the first version of the language is going to be very trivial and it is supposed to be just a pretext to show how a possible pom looks like. We want to be able to recognize strings like the following:

cube 0 0 0
sphere 12 2 3
cube 1 1 1
cube 4 3 10

where the initial keyword (“cube” or “sphere”) specifies the nature of the shape and the following three number specify the coordinates of the shape in a three dimensional space.

Basic POM

ANTLR has a very good integration with Maven: every necessary compile dependency is available from the central repository. Plus, there’s a super handful plugin that invokes the antlr processor, thus it is possible to define and tune the entire build process through the pom.xml file. But enough of these words, let’s vomit some code.

You can start the project as a default empty Maven project with jar packaging. First, you need to add the ANTLR dependency in your pom.xml file. Here’s the fragment:



Here I am using version 4.5, which is the latest available at the time I am writing, because it supports Javascript as a target language, a feature that I am going to use later in the tutorial.

The first dependency, antlr4-runtime, as the name suggests, is the runtime support for the code generated by ANTLR (basically it’s what you need to compile the generated code and execute it). It contains the base types and classes used by the generated parsers.

The second, antlr4-maven-plugin, is the plugin that can be used in the “generate-sources” phase of the build. To actually use it, the following fragment is also needed:

					<!-- <argument>-Dlanguage=JavaScript</argument> -->

Note that you can pass argument to the ant command: I user the -visitor option because it generates a handful interface that you can implement in a Visitor class for the parse tree.

Specification of the grammar

In order to have something that makes sense, let’s add a grammar file in the appropriate folder. Create the file (in this case ShapePlacer.g4) inside src/main/antlr4. Make also sure to build a folder structure that mimic the package structure that you want for the generated classes. For example, if you place the grammar file inside src/main/antlr4/org/my/package, the generated classes will belong to the package with name org.my.package.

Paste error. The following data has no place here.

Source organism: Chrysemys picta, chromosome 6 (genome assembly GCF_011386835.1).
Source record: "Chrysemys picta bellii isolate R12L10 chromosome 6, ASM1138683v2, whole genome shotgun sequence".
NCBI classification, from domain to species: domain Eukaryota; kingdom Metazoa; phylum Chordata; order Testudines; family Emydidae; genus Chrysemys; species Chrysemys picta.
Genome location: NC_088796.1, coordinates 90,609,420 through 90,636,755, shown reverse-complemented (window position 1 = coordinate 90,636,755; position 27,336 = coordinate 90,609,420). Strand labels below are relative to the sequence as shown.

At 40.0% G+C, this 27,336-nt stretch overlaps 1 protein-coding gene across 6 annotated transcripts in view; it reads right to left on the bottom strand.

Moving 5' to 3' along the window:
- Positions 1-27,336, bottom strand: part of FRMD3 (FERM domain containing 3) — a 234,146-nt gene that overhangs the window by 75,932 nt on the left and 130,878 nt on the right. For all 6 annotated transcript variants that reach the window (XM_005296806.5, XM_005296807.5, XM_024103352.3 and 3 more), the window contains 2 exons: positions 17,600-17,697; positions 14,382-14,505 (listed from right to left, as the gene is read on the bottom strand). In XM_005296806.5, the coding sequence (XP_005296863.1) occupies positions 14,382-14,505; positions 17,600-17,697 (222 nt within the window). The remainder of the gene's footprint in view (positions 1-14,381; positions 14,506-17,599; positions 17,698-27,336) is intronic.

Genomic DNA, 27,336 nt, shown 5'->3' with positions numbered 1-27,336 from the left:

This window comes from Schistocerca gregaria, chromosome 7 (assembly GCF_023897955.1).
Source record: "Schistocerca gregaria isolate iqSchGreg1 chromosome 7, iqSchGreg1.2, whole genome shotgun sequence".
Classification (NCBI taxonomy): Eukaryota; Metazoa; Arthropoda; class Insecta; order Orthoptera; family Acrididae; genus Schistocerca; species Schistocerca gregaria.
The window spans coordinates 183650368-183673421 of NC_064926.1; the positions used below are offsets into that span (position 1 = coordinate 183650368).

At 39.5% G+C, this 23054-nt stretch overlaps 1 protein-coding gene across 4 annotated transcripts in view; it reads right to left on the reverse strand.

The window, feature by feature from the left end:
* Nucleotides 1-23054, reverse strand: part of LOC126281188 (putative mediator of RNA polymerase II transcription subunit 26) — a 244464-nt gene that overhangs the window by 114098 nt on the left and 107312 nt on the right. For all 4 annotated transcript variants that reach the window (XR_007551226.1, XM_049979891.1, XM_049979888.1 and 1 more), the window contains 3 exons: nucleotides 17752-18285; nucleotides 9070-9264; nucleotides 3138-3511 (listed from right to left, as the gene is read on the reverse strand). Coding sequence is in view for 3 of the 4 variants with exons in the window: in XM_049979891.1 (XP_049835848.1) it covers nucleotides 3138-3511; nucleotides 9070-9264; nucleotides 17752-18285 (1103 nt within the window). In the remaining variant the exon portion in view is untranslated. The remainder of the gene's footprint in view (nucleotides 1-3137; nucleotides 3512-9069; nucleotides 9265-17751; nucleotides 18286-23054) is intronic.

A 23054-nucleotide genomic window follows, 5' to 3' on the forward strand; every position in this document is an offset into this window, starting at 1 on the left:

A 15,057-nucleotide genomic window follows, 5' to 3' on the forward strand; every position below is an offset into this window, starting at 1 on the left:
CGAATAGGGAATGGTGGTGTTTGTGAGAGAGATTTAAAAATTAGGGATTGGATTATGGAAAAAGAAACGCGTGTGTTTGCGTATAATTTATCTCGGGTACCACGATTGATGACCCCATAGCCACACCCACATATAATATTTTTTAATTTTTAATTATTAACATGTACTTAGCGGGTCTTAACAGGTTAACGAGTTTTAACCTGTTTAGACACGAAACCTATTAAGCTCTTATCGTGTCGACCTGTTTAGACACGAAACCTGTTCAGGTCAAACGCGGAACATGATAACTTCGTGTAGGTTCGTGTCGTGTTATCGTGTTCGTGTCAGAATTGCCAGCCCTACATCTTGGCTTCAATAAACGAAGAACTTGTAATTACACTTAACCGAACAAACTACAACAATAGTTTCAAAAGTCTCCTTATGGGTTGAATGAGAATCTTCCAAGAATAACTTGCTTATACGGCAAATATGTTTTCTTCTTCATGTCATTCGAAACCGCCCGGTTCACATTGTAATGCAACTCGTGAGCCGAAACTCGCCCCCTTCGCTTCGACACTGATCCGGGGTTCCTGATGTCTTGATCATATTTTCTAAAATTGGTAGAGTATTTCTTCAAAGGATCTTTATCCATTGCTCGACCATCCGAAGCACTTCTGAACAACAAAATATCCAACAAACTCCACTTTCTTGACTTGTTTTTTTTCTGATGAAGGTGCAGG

Here’s our first grammar:

grammar ShapePlacer;
program : (shapeDefinition)+ ;
shapeDefinition : sphereDefinition | cubeDefinition ;
sphereDefinition : SPHERE_KEYWORD coordinates ;
cubeDefinition : CUBE_KEYWORD coordinates ;
coordinates : NUMBER NUMBER NUMBER ;
SPHERE_KEYWORD : 'sphere' ;
CUBE_KEYWORD : 'cube' ;
NUMBER : [1-9]+ ;
WS : [ \t\r\n]+ -> skip ; // skip spaces, tabs, newlines ;

Not a very interesting language, but we must only try and see if the build works.

First build

In order to do that, type mvn clean package in a terminal window and see what happens.

What’s happend

During the generate-sources phase of the Maven build (i.e. certainly before compile), the ANTLR plugin is activated and its default goal (“antlr4”) is called. It invokes the antlr4 processor on the grammar file (by default, it looks recursively inside src/main/antlr4 and compiles every .g4 files it finds). If the goal executes with no error, the generated source files are placed in target/generated-sources/antlr4, and they are automatically taken into account for the compile phase.

As we do not have any manually-written source file yet, only the generated files are compiled and included in the jar.